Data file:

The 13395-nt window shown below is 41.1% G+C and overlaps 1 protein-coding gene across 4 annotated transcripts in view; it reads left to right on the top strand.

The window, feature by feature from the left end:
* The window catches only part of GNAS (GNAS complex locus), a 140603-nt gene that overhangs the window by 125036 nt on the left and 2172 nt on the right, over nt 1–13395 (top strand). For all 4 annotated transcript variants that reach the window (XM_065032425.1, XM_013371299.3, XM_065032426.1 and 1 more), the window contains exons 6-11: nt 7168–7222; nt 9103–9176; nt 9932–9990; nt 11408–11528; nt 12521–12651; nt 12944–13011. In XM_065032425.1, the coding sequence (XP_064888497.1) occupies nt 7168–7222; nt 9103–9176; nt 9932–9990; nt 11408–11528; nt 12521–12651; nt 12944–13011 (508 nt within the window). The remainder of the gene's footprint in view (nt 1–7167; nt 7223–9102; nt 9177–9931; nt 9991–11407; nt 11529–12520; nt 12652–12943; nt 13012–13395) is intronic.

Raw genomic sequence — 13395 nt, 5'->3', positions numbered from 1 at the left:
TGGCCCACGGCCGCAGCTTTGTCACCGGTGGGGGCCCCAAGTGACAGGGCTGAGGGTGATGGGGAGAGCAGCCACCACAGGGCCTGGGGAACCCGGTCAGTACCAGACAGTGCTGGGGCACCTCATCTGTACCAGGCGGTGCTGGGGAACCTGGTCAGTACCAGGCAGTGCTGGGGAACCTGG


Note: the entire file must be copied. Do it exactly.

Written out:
The 13395-nt window shown below is 41.1% G+C and overlaps 1 protein-coding gene across 4 annotated transcripts in view; it reads left to right on the top strand.

The window, feature by feature from the left end:
* The window catches only part of GNAS (GNAS complex locus), a 140603-nt gene that overhangs the window by 125036 nt on the left and 2172 nt on the right, over nt 1–13395 (top strand). For all 4 annotated transcript variants that reach the window (XM_065032425.1, XM_013371299.3, XM_065032426.1 and 1 more), the window contains exons 6-11: nt 7168–7222; nt 9103–9176; nt 9932–9990; nt 11408–11528; nt 12521–12651; nt 12944–13011. In XM_065032425.1, the coding sequence (XP_064888497.1) occupies nt 7168–7222; nt 9103–9176; nt 9932–9990; nt 11408–11528; nt 12521–12651; nt 12944–13011 (508 nt within the window). The remainder of the gene's footprint in view (nt 1–7167; nt 7223–9102; nt 9177–9931; nt 9991–11407; nt 11529–12520; nt 12652–12943; nt 13012–13395) is intronic.

Raw genomic sequence — 13395 nt, 5'->3', positions numbered from 1 at the left:
TGGCCCACGGCCGCAGCTTTGTCACCGGTGGGGGCCCCAAGTGACAGGGCTGAGGGTGATGGGGAGAGCAGCCACCACAGGGCCTGGGGAACCCGGTCAGTACCAGACAGTGCTGGGGCACCTCATCTGTACCAGGCGGTGCTGGGGAACCTGGTCAGTACCAGGCAGTGCTGGGGAACCTGG